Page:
Back on land, Kirby looks on as the competitors come off the water, windblown and skipping toward the toilets. A collision left one Sonar with a dinner-plate-size hole in its stern, and Kirby leans in for a closer look. The regatta’s press person asks him to do it again for the camera. During the awards ceremony, organizers call Kirby up to the stage for pictures with the winners, and the photographer makes everyone take off their shades, “except the rock star; he can leave his on.” The teasing is apt; among sailors, there are few bigger celebrities than Bruce Kirby. He comes by their affection honestly. His boats are a blast. “Who wants to design a slow boat?” Kirby likes to ask. “Or own one, for that matter.”
The wheel was a Neolithic invention. It appeared on the scene 5,000 or so years ago, part of a suite of advancements in agriculture. Sailboats came earlier. Australia was settled at least 50,000 years ago, and the first humans didn’t arrive on the continent by foot. Three thousand years ago, Odysseus himself was “sailing the winedark sea for ports of call on alien shores.” Christopher Columbus crossed the Atlantic, by sail, in 1492—marking the start of several hundred eventful years of wind-powered global travel. Only in the past 200 years have the steamship, internal- combustion engine, and jetliner erased the sailing ship’s primacy as a means of transportation. Sailboats themselves, however, have held on, not as necessity but as sport.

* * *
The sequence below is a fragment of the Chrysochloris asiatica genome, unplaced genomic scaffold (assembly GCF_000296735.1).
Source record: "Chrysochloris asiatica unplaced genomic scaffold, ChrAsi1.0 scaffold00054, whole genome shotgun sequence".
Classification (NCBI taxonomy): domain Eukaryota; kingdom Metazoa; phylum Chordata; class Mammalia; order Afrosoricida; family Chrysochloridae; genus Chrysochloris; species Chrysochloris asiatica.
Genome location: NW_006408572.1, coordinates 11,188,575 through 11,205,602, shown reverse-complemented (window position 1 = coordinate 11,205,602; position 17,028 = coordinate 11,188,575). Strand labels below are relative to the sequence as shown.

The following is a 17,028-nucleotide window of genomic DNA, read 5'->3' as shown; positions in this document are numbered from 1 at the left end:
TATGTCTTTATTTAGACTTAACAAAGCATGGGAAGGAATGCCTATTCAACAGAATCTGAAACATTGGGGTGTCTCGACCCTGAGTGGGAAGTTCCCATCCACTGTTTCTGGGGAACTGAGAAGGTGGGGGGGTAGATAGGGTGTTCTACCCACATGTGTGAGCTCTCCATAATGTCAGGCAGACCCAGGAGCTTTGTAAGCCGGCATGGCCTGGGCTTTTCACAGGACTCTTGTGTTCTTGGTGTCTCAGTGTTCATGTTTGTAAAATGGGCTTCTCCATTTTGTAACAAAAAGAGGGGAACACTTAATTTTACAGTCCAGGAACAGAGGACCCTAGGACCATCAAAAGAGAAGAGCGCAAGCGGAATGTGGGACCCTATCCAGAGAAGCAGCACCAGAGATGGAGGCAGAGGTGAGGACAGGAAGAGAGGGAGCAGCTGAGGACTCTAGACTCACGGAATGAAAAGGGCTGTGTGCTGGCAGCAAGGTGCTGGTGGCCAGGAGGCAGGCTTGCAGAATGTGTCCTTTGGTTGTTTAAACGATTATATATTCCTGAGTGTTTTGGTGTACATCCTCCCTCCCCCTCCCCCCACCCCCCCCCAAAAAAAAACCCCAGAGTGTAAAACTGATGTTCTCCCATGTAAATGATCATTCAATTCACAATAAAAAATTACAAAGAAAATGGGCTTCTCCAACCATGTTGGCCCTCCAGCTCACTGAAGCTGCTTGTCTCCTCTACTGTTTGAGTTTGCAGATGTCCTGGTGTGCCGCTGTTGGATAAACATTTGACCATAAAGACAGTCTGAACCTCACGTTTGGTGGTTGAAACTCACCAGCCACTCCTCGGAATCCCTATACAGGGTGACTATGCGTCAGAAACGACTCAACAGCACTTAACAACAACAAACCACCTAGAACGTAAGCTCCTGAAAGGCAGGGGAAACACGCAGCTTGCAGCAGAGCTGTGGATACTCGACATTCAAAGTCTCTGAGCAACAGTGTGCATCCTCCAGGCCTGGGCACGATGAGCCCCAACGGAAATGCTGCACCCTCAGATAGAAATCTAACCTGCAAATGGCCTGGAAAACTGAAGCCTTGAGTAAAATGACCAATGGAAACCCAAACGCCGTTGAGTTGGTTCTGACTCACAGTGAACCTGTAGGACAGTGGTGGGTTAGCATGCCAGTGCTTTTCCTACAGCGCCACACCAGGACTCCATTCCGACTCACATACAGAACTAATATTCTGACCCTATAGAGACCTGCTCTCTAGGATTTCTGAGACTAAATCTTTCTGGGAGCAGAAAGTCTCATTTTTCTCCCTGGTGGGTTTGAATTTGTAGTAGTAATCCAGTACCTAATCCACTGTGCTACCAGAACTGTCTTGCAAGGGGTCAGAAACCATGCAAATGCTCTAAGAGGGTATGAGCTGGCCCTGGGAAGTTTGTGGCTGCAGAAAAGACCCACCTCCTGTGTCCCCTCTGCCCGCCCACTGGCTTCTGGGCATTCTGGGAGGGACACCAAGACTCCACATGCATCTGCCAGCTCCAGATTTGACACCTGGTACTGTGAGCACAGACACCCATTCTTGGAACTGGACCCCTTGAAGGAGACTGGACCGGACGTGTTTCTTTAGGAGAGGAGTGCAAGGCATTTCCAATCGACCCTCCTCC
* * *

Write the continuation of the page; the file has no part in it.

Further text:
No surprise then that in 1969, when Bruce Kirby got a call from his friend, the Montreal-based industrial designer Ian Bruce, about drafting a new sailboat, the brief was for a piece of recreational equipment—a “car-topper” to go along with a line of outdoor gear (tents, cots, camping chairs) for the Hudson’s Bay Company retail chain. “I didn’t even know what a car-topper was,” Kirby recalls. The craft had to be easy to transport and rig in order to make it as painless as possible to get out on the water.